The best and worst of public service advertising
If you have something to say, say it. If you have nothing to say, use showmanship. That’s the philosophy that some live by in the advertising business.
With many consumer products it’s hard to find a USP. One soap powder is much like another, so to stand out you have to resort to a bit of razzle-dazzle or, as some might call it, smoke and mirrors.
With public service advertising you have the opposite problem. You often have too much to say and are in danger of boring the audience into submission with an information overload. Take obesity, for example, a major health issue in Britain today and you could quote reams of statistics to prove the point and give no end of dire warnings to people.
So how refreshing to see the solution hit on by the current government-sponsored campaign which revolves around the creation of a spoof cigarette brand named ‘Obesity’.
It mimics the logo and graphics of popular cigarette brands down to a little crown over the ‘O’ of Obesity, a diagonal sash across the ‘pack’ and, of course, a government health warning.
Like all good advertising it’s a neat blend of wit and wisdom, conveying the fact that obesity can be as deadly as smoking. They could have quoted the research that proves it, but how motivating would that have been? No, this is one of those cases when a picture is worth a thousand words.
Moving from public health to public transport, honourable mention should be given to the current ad campaign for East Anglia rail. They’ve taken the tack of rubbishing the competition – risky when rail services can be as unpredictable as road travel – but I think it comes off in this instance.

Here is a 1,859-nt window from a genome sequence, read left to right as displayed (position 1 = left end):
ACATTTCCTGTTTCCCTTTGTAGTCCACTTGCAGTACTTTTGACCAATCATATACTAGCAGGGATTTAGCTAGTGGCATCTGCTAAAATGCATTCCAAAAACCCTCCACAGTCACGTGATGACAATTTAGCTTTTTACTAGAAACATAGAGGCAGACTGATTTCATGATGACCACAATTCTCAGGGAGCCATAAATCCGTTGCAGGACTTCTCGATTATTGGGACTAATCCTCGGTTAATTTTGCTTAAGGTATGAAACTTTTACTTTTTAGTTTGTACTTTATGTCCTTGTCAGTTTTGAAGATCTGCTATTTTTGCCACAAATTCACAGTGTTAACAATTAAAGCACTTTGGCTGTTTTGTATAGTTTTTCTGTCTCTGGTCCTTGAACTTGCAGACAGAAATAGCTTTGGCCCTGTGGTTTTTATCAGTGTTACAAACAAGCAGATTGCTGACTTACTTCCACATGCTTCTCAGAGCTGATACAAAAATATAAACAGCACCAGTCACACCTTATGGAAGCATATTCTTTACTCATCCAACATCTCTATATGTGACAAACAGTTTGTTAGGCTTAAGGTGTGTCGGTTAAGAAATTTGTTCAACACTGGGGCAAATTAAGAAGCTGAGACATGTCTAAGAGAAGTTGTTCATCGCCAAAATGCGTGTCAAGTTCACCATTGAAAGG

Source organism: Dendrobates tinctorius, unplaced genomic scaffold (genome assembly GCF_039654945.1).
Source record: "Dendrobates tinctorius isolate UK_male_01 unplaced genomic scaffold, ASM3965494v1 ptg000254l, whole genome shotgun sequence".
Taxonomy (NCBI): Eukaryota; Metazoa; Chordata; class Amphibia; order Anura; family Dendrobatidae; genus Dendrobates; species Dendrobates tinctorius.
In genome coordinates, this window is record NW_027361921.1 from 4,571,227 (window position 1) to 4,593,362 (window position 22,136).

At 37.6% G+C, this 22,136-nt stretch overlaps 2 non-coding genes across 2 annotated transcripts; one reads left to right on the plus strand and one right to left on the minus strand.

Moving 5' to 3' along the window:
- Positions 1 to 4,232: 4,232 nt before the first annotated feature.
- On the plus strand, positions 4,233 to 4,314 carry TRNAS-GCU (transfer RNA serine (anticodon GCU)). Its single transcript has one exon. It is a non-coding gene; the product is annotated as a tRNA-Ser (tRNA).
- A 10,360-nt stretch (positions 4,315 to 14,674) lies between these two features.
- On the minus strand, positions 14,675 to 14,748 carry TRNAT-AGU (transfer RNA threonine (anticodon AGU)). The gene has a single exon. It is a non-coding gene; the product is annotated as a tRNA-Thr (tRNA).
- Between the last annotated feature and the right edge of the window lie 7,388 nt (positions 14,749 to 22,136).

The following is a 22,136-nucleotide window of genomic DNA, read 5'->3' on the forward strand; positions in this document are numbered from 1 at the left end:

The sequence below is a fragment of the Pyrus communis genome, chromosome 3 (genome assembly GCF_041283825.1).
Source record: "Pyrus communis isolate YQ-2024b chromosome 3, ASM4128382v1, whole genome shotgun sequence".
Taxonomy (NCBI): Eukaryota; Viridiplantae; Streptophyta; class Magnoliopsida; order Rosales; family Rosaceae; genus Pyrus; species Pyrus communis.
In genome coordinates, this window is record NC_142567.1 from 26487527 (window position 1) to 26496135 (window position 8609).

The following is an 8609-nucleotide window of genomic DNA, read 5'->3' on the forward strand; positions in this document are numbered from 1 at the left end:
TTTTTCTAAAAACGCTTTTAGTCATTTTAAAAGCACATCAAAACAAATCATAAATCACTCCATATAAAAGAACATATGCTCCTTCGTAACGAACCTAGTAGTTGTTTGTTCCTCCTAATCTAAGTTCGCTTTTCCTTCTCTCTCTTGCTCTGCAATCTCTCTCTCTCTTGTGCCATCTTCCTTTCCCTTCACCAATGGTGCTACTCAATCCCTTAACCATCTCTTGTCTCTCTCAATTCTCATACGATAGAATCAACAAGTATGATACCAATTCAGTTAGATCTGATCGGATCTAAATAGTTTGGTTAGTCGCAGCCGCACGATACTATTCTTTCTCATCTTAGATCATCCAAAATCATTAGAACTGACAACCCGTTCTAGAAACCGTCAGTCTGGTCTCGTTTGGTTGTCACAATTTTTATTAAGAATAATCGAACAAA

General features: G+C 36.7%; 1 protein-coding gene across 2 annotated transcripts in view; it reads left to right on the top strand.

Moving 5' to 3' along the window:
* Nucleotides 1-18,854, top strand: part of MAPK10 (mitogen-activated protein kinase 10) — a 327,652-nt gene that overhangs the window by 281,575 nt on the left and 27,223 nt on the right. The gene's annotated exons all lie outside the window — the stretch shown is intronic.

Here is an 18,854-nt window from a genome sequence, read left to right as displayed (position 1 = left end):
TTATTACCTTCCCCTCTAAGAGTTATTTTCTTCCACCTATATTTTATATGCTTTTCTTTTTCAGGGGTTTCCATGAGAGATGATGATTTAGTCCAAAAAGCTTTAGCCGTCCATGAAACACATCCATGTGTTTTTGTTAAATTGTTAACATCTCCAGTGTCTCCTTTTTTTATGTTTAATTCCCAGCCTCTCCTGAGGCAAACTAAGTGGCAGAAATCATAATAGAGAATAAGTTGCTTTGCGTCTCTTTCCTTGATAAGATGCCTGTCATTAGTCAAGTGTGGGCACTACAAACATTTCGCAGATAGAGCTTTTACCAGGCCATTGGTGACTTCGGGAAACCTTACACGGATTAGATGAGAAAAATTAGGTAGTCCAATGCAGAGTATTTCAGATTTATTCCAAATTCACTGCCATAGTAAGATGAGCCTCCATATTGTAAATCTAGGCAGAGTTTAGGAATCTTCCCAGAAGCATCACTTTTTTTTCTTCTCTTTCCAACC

The copywriting is good – ‘Get stuck in a book, not traffic’– and I particularly like the spoof number plate TRFC 5UX which translates as ‘traffic sucks’ for those of you who are not into the joys of personal number plate ownership. I think they’re missing a trick though, by not having a ‘drink and ride’ campaign, but perhaps that’s coming up the track!
Speaking of missed opportunities, the pros and cons of Brexit have been poorly put forward so far. On the one hand you have the infamous NHS campaign bus making oversimplified and inaccurate claims (let’s just call it a lie).
On the other you have Project Fear 1, 2 and 3 – more oversimplification and inaccuracy (OK, lies). In simple marketing terms emotion will always win over facts when the fact of the matter is up for debate. Fail to appeal at that level and you lose.
In point of fact there are social and economic arguments to be made for both propositions, but they’re drowned out by bile and bluster on both sides.
Boris Johnson has promised us the biggest ever public service campaign re Brexit which will be landing on your doormat any day now and, if the £100 million budget is correct, it dwarfs the pre-vote £7m leaflet campaign by the David Cameron government for remain in terms of spend.
Let’s see how ‘informed’ we all feel over the weeks to come in the run up to Halloween!